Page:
The RaDAR Challenge is the first Saturday of April and November. November 7th is the next one. Non-moving stations are encourage to participate. However, moving stations offer an interesting challenge. The moving RaDAR station must make five contacts before moving to a new location. The distance of the move depends on the means of transportation.
The venues to operate portable are unlimited. However, scenic locations make it interesting. Since you may move multiple times you may have a change of scene at each stop. Public parks are a obvious choice. You may visit move than one on your journey.
My top choice for the November 7th 2015 RaDAR Challenge is the city of Port Saint Joe, Florida. The city offers a number of parks will trails in between, That is hard to beat. There is a combination of parks on the bay and parks inland.
Antennas and how to support them is a primary concern. Which ones and how many to take? Magnetic loops, end-feds, verticals and dipoles are some of the main categories.
Other considerations include:
- What bands will you chose?
- What is the state of propagation on HF?
- Are there other activities on the air that can help?
- What rig with how many bands and what power level?
A few things not to overlook: You can use local hams to help. It is fair and allowed to use HF ground wave, HF NVIS or VHF/UHF simplex. You can work the same ham on different modes and at multiple stops. There may be other RaDAR ops operating in your area. Oh yes, you will need to know your Grid Square to at least six digits. I use a Ham GPS app on my Android.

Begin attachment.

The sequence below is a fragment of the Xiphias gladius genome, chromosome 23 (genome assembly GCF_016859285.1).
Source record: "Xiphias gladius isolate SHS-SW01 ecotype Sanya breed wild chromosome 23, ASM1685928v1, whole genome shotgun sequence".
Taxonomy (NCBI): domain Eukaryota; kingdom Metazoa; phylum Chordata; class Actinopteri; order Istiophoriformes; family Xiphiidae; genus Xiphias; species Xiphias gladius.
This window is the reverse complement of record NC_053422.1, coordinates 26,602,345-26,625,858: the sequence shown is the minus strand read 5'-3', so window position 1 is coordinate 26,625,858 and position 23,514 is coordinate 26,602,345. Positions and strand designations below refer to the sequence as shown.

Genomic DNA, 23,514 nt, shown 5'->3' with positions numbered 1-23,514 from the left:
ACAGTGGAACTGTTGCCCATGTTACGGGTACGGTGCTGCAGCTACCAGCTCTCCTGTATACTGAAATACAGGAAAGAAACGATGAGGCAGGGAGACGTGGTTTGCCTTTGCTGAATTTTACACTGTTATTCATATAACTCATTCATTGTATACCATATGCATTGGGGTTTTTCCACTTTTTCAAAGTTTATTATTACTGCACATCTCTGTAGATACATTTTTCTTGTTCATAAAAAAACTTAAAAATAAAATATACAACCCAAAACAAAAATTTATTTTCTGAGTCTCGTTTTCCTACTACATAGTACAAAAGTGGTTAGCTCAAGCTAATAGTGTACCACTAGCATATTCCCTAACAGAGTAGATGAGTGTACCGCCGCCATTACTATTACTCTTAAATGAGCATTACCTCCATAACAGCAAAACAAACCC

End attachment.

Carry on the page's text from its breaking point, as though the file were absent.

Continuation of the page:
Note the bonuses include:
- Five (5) points (The equivalent of five QSOs) for a minimum of one satellite or any digital modes QSO involving a computer, smartphone or digital modes device. (For clarity thereafter 1 point per Satellite / Digital modes QSO).
- Five (5) points for the first successful same continent RaDAR to RaDAR QSO (As may be confirmed by the extensive information exchange.
- Five (5) points for the first intercontinental (DX) QSO
- Ten (10) points for the first successful inter continental (DX) RaDAR to RaDAR QSO
- (As may be confirmed by the extensive information exchange).
Eddie Leighton ZS6BNE is the originator of the Rapid Deployment Amateur Radio Concept (RaDAR). He has evolved the event from a contest to a challenge. The score is useful to compare your current challenge with your past challenge outings. It is not to determine a winner.
I have a link to the RaDAR Chalenge rules on my web site at http://www.n4kgl.info/2015/10/the-next-rapid-deployment-radar.html
You have a full 24 hour window to participate. Good luck to all who will take on the challenge. Any outing that day is a start. Or just chase us RaDAR ops!